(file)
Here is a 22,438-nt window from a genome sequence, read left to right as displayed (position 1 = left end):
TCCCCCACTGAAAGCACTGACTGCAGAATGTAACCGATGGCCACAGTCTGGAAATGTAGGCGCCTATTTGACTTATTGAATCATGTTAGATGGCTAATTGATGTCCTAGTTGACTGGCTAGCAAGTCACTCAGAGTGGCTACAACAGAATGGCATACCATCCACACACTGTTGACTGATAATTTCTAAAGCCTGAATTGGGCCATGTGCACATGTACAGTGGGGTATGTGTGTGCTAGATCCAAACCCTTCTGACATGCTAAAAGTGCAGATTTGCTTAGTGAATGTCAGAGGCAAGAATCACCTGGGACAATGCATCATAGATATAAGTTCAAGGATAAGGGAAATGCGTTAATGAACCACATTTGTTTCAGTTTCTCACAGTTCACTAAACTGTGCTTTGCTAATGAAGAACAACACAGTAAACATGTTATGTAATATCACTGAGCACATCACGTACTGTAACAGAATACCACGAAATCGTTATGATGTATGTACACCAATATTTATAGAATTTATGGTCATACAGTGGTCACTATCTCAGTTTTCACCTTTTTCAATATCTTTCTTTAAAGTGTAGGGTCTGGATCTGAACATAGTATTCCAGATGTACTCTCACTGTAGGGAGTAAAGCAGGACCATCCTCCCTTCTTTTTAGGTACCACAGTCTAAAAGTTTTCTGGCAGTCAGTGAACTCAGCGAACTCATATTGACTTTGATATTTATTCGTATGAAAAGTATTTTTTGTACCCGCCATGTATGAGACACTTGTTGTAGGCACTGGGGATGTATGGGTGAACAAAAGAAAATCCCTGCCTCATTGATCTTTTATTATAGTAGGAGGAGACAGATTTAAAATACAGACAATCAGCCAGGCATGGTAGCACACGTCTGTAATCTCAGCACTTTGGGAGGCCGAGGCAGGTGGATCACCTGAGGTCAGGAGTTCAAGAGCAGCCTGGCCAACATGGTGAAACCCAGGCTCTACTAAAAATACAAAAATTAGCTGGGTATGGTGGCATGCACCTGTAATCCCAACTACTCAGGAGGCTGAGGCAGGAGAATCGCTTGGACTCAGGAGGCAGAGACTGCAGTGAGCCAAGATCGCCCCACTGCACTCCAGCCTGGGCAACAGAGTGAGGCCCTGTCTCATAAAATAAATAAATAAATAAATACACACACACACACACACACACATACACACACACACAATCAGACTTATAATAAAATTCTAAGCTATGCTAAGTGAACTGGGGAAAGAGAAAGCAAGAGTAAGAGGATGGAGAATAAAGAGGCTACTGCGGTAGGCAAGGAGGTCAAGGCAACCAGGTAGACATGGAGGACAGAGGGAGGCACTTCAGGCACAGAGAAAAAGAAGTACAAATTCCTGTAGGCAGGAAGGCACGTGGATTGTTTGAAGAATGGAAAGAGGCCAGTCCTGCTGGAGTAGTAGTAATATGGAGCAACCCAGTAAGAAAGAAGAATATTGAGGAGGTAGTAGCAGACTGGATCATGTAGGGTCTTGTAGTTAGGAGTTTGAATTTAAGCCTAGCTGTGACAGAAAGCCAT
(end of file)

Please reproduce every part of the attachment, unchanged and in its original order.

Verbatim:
Here is a 22,438-nt window from a genome sequence, read left to right as displayed (position 1 = left end):
TCCCCCACTGAAAGCACTGACTGCAGAATGTAACCGATGGCCACAGTCTGGAAATGTAGGCGCCTATTTGACTTATTGAATCATGTTAGATGGCTAATTGATGTCCTAGTTGACTGGCTAGCAAGTCACTCAGAGTGGCTACAACAGAATGGCATACCATCCACACACTGTTGACTGATAATTTCTAAAGCCTGAATTGGGCCATGTGCACATGTACAGTGGGGTATGTGTGTGCTAGATCCAAACCCTTCTGACATGCTAAAAGTGCAGATTTGCTTAGTGAATGTCAGAGGCAAGAATCACCTGGGACAATGCATCATAGATATAAGTTCAAGGATAAGGGAAATGCGTTAATGAACCACATTTGTTTCAGTTTCTCACAGTTCACTAAACTGTGCTTTGCTAATGAAGAACAACACAGTAAACATGTTATGTAATATCACTGAGCACATCACGTACTGTAACAGAATACCACGAAATCGTTATGATGTATGTACACCAATATTTATAGAATTTATGGTCATACAGTGGTCACTATCTCAGTTTTCACCTTTTTCAATATCTTTCTTTAAAGTGTAGGGTCTGGATCTGAACATAGTATTCCAGATGTACTCTCACTGTAGGGAGTAAAGCAGGACCATCCTCCCTTCTTTTTAGGTACCACAGTCTAAAAGTTTTCTGGCAGTCAGTGAACTCAGCGAACTCATATTGACTTTGATATTTATTCGTATGAAAAGTATTTTTTGTACCCGCCATGTATGAGACACTTGTTGTAGGCACTGGGGATGTATGGGTGAACAAAAGAAAATCCCTGCCTCATTGATCTTTTATTATAGTAGGAGGAGACAGATTTAAAATACAGACAATCAGCCAGGCATGGTAGCACACGTCTGTAATCTCAGCACTTTGGGAGGCCGAGGCAGGTGGATCACCTGAGGTCAGGAGTTCAAGAGCAGCCTGGCCAACATGGTGAAACCCAGGCTCTACTAAAAATACAAAAATTAGCTGGGTATGGTGGCATGCACCTGTAATCCCAACTACTCAGGAGGCTGAGGCAGGAGAATCGCTTGGACTCAGGAGGCAGAGACTGCAGTGAGCCAAGATCGCCCCACTGCACTCCAGCCTGGGCAACAGAGTGAGGCCCTGTCTCATAAAATAAATAAATAAATAAATACACACACACACACACACACACATACACACACACACAATCAGACTTATAATAAAATTCTAAGCTATGCTAAGTGAACTGGGGAAAGAGAAAGCAAGAGTAAGAGGATGGAGAATAAAGAGGCTACTGCGGTAGGCAAGGAGGTCAAGGCAACCAGGTAGACATGGAGGACAGAGGGAGGCACTTCAGGCACAGAGAAAAAGAAGTACAAATTCCTGTAGGCAGGAAGGCACGTGGATTGTTTGAAGAATGGAAAGAGGCCAGTCCTGCTGGAGTAGTAGTAATATGGAGCAACCCAGTAAGAAAGAAGAATATTGAGGAGGTAGTAGCAGACTGGATCATGTAGGGTCTTGTAGTTAGGAGTTTGAATTTAAGCCTAGCTGTGACAGAAAGCCAT